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"It is time to close the gate."

Translation:È ora di chiudere il cancello.

April 4, 2013



Can someone please explain if there's a specific time to put an article like "di" in front of infinitives I have yet to find a method to this madness. Per Favore


I would also like to know this. And also, which article do we need, "di," "a," "per"?


Agreed. There is simply no teaching, is there? It is so frustrating, and a waste of valuable time.


Not only is there no germane info about prepositions here, this unit is for learning about infinitives not prepositions. Yet this exercise is all about prepositions.


And I thought that it is only me confused


I am still hoping someone will explain when to use "di" or "per" or "a" before an infinitive. Does anybody know if there is a rule or if it is idiomatic?


It's to do with what verb is used to introduce the infinitive. I think you do have to learn it case-by-case - here are some links to help:

https://www.duolingo.com/comment/6060401 http://italian.about.com/od/verbs/a/aa031908a.htm


Thanks very much--this was very helpful!


I learned more in 10 minutes from those links than I have done in ten days on Duolingo! Thanks


Why aren't we saying il tempo or l'ora here? Why no definite article?


I believe "È ora" is more of an expression.


So here we have a sentence that, if you were to try and translate literally, would say, "It is time OF to close the gate." For me, as a memory tool, this works because it is relatable to "time of day," "time of life," "time of the morning," etc... But recalling another sentence in this exercise, if I were to say, "You are too young to close the gate." would the "di" change to "per?" I believe the question I'm asking is, does the preposition depend upon what precedes it and not the verb that follows?


Perche "ora" e non "tempo"?

  • 2675

"Ora" here is the time of day, as in "It's late, it's time to close the gate", while "tempo" is more generic, as in "It's autumn, it's time to bring out the coats". It's not wrong to use tempo here, it just has a more formal or literary feel to it.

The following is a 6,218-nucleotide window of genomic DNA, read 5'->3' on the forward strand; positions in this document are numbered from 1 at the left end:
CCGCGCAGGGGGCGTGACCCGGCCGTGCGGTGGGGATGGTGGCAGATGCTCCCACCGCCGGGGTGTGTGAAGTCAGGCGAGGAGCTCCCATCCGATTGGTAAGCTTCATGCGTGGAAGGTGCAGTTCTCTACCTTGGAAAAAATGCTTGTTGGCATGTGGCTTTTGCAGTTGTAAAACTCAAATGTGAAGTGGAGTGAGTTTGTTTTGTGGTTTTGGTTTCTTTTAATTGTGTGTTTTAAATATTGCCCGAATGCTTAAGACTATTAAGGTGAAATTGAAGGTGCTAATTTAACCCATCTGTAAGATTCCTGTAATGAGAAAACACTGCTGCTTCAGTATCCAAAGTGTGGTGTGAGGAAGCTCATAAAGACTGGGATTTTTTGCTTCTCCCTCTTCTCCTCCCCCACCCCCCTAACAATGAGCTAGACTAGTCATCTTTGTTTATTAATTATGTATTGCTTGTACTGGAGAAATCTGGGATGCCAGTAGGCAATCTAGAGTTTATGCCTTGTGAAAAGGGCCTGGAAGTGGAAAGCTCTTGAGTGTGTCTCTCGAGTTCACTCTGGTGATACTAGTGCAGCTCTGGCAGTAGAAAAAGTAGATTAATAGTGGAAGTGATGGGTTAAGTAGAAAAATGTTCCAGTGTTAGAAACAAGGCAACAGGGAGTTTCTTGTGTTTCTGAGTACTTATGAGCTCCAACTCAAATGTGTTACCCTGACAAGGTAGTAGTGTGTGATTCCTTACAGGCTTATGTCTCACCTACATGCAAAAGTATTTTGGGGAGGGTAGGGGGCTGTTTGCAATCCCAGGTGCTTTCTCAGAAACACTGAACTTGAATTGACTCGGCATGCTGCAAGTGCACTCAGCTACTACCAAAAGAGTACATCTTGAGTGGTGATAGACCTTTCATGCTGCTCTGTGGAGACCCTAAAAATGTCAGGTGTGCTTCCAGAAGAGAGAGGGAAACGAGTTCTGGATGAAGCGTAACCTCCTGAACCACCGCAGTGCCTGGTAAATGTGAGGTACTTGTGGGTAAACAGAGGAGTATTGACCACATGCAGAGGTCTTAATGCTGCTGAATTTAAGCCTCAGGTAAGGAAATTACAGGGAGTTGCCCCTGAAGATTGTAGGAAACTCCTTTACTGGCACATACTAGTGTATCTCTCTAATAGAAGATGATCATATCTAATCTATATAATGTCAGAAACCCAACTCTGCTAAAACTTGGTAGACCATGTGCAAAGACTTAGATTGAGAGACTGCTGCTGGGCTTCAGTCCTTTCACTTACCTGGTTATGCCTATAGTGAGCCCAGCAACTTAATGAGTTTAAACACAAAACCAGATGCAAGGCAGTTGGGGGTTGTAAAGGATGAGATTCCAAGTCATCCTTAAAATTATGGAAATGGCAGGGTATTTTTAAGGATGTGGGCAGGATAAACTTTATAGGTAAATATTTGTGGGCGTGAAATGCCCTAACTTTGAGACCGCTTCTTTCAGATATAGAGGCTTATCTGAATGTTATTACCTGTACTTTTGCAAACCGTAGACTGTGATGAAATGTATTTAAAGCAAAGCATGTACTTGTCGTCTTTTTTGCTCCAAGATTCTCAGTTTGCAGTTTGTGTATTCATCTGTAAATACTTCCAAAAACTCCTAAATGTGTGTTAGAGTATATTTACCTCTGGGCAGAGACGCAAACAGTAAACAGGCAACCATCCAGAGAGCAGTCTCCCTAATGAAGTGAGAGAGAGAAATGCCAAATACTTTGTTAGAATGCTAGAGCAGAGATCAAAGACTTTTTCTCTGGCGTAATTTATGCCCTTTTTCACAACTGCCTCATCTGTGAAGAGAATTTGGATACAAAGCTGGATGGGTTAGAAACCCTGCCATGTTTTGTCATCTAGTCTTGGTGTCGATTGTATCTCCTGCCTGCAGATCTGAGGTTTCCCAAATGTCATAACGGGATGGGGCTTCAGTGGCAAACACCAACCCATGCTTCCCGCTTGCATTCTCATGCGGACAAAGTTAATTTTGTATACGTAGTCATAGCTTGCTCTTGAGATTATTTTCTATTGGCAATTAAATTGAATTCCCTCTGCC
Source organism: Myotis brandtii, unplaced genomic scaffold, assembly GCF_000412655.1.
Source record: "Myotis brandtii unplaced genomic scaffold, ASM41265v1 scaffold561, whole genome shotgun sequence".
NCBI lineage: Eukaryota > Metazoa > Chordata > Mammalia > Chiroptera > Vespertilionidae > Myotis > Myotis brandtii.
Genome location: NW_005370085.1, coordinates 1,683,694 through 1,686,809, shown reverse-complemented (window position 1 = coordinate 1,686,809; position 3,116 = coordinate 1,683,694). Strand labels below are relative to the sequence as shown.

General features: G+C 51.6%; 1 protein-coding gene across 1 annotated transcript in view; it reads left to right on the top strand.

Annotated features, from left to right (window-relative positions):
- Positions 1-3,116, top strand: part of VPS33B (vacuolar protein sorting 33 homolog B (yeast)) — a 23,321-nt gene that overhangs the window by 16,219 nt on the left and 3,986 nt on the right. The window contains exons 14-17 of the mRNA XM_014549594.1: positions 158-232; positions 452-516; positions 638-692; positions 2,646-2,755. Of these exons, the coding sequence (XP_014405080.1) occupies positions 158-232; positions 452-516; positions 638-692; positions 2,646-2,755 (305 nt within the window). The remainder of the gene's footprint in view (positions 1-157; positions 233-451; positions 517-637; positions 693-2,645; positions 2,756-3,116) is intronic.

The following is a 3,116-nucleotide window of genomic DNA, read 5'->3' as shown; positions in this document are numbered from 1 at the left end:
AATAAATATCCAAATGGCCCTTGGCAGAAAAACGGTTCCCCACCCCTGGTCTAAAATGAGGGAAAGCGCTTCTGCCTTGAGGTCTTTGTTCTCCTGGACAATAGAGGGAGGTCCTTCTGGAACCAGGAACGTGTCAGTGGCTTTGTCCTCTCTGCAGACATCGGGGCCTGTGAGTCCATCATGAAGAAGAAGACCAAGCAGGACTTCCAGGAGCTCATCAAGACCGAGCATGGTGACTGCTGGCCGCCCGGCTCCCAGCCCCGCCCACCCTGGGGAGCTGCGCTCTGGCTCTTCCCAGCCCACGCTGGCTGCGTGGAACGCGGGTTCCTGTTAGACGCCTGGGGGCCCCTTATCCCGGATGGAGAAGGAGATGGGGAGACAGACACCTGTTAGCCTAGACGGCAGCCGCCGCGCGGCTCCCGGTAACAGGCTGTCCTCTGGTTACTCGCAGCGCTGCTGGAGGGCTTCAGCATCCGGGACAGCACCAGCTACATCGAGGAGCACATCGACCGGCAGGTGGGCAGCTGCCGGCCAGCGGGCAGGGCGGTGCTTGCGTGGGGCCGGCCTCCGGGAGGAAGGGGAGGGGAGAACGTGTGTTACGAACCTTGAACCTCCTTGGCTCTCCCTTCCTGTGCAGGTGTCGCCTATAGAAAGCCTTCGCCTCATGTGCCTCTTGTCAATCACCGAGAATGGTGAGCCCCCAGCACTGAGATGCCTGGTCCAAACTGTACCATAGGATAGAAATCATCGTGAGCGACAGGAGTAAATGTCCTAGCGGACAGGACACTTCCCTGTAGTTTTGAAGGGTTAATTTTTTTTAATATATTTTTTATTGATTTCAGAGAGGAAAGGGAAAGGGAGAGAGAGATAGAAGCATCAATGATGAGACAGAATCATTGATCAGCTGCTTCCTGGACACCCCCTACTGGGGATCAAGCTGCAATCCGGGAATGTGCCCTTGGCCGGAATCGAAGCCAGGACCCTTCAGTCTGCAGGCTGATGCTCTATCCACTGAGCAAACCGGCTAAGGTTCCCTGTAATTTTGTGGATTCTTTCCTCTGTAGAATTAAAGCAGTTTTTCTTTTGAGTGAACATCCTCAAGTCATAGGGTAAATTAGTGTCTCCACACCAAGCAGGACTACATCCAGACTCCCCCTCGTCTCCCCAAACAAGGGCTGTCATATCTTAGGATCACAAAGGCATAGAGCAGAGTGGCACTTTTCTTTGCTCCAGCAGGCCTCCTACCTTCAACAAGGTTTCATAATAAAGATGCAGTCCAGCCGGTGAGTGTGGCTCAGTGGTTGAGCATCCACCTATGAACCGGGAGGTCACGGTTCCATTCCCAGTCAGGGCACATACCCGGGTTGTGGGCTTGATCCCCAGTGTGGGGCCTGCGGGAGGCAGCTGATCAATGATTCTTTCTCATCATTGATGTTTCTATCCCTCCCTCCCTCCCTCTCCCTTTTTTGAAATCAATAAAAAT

Point taken (and thanks) f.formica but if it's not absolutely wrong why was my: "È il tempo per chiudere la porta" marked wrong? And porta can mean gate can't it? I take it that cancello maybe refers in particular to those remote control things some folks have but without any context I couldn't know DL was thinking of that. I haven't reported this as possibly wrong since I'm replying to you, a mod. all the best.

  • 2675

I think it has more to do with "per": it's mostly used to introduce purpose (or a medium) so in this case it goes to mean "it's the time (it takes) to close the gate".

Porta can indeed mean gate, at least in some instances, like the city gates; the difference in Italian has more to do with its appearance than anything, as "porta" generally refers to a single piece and "cancello" to a composite structure (e.g. steel bars) so you can usually see through a "cancello", while you can only see through the keyhole in a "porta". That's hardly the case for the city gates though.


hey, while you're here can you please give us some hints or resources on how to choose the right preposition before the infinitves. it would be very much appreciated!


È il momento di chiudere la porta was not accepted. An almost identical sentence, with cancello instead of porta, was offered as aon official correct translation. I guess "porta" here should be fine, but it is not (yet) in the coded set of accepted answers.